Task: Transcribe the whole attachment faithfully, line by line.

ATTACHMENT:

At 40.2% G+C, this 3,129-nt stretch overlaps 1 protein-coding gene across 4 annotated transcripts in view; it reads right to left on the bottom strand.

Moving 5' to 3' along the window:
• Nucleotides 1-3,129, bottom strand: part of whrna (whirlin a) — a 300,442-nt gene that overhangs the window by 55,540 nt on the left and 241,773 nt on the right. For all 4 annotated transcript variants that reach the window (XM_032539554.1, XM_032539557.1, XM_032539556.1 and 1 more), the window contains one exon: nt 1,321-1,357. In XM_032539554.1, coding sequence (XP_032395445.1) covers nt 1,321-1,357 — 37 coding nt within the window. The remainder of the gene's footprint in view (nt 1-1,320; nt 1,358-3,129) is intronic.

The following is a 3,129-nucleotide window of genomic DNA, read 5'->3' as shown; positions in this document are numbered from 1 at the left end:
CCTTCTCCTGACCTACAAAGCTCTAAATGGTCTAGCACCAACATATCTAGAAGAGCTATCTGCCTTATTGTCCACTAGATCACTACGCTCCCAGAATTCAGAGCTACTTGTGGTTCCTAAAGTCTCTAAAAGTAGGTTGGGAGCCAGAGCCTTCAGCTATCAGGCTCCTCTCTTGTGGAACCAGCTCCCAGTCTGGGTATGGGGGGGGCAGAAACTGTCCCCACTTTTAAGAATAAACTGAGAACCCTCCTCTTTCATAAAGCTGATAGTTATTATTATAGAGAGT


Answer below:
At 40.2% G+C, this 3,129-nt stretch overlaps 1 protein-coding gene across 4 annotated transcripts in view; it reads right to left on the bottom strand.

Moving 5' to 3' along the window:
• Nucleotides 1-3,129, bottom strand: part of whrna (whirlin a) — a 300,442-nt gene that overhangs the window by 55,540 nt on the left and 241,773 nt on the right. For all 4 annotated transcript variants that reach the window (XM_032539554.1, XM_032539557.1, XM_032539556.1 and 1 more), the window contains one exon: nt 1,321-1,357. In XM_032539554.1, coding sequence (XP_032395445.1) covers nt 1,321-1,357 — 37 coding nt within the window. The remainder of the gene's footprint in view (nt 1-1,320; nt 1,358-3,129) is intronic.

The following is a 3,129-nucleotide window of genomic DNA, read 5'->3' as shown; positions in this document are numbered from 1 at the left end:
CCTTCTCCTGACCTACAAAGCTCTAAATGGTCTAGCACCAACATATCTAGAAGAGCTATCTGCCTTATTGTCCACTAGATCACTACGCTCCCAGAATTCAGAGCTACTTGTGGTTCCTAAAGTCTCTAAAAGTAGGTTGGGAGCCAGAGCCTTCAGCTATCAGGCTCCTCTCTTGTGGAACCAGCTCCCAGTCTGGGTATGGGGGGGGCAGAAACTGTCCCCACTTTTAAGAATAAACTGAGAACCCTCCTCTTTCATAAAGCTGATAGTTATTATTATAGAGAGT